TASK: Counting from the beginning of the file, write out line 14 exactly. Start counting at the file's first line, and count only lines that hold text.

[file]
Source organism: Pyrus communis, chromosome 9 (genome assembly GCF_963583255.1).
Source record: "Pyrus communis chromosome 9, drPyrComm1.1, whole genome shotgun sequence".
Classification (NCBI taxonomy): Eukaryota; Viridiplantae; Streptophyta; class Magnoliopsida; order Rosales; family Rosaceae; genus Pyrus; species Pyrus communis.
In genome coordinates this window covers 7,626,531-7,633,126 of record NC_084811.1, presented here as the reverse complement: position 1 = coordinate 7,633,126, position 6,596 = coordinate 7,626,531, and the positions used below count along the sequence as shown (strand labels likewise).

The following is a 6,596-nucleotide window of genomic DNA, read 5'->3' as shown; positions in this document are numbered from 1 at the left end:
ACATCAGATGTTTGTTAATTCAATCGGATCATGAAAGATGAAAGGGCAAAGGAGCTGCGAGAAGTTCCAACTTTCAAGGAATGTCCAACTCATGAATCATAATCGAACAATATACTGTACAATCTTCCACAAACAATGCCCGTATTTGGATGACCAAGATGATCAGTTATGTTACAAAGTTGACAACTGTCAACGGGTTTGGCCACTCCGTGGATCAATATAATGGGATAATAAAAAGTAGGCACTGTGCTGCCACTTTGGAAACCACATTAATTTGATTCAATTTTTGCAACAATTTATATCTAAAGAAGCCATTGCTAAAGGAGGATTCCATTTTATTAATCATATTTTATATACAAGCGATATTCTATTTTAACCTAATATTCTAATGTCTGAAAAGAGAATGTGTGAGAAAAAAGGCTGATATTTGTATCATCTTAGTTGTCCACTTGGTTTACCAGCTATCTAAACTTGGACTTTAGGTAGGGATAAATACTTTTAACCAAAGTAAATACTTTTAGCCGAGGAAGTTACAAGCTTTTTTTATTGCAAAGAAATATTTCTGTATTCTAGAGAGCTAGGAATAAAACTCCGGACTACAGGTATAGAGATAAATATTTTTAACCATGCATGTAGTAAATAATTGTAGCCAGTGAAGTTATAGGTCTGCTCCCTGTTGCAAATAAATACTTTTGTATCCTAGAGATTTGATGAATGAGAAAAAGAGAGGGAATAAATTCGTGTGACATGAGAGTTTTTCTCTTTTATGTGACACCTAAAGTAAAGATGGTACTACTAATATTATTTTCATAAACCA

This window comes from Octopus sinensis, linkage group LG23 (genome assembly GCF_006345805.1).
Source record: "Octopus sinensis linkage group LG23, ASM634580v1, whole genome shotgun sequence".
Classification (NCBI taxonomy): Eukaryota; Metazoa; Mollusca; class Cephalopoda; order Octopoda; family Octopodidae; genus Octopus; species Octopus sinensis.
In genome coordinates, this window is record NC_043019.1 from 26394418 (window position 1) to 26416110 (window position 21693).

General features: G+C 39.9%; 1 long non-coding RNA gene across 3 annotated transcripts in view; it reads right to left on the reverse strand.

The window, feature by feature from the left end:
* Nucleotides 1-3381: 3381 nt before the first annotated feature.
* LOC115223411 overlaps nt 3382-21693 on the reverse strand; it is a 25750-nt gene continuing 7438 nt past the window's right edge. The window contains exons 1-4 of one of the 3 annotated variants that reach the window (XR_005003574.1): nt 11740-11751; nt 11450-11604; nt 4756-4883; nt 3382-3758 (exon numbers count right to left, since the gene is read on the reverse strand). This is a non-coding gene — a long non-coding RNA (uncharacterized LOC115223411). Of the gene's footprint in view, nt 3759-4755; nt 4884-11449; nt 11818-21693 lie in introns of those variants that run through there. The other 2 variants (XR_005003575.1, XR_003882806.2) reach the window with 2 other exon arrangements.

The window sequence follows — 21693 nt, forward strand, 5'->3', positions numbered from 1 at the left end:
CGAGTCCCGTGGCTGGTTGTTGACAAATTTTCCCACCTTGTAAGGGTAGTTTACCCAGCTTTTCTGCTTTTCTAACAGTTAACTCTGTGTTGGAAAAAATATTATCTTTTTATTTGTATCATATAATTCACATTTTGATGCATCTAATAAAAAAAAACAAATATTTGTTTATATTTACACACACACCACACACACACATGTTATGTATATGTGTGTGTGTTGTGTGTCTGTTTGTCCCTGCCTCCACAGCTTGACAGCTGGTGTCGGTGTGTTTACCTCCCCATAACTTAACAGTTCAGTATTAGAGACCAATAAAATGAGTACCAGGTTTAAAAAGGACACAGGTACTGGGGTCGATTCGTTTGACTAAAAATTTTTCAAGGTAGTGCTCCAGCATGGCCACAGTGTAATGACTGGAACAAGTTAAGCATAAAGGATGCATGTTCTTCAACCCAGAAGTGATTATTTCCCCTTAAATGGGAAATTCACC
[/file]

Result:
* LOC115223411 overlaps nt 3382-21693 on the reverse strand; it is a 25750-nt gene continuing 7438 nt past the window's right edge. The window contains exons 1-4 of one of the 3 annotated variants that reach the window (XR_005003574.1): nt 11740-11751; nt 11450-11604; nt 4756-4883; nt 3382-3758 (exon numbers count right to left, since the gene is read on the reverse strand). This is a non-coding gene — a long non-coding RNA (uncharacterized LOC115223411). Of the gene's footprint in view, nt 3759-4755; nt 4884-11449; nt 11818-21693 lie in introns of those variants that run through there. The other 2 variants (XR_005003575.1, XR_003882806.2) reach the window with 2 other exon arrangements.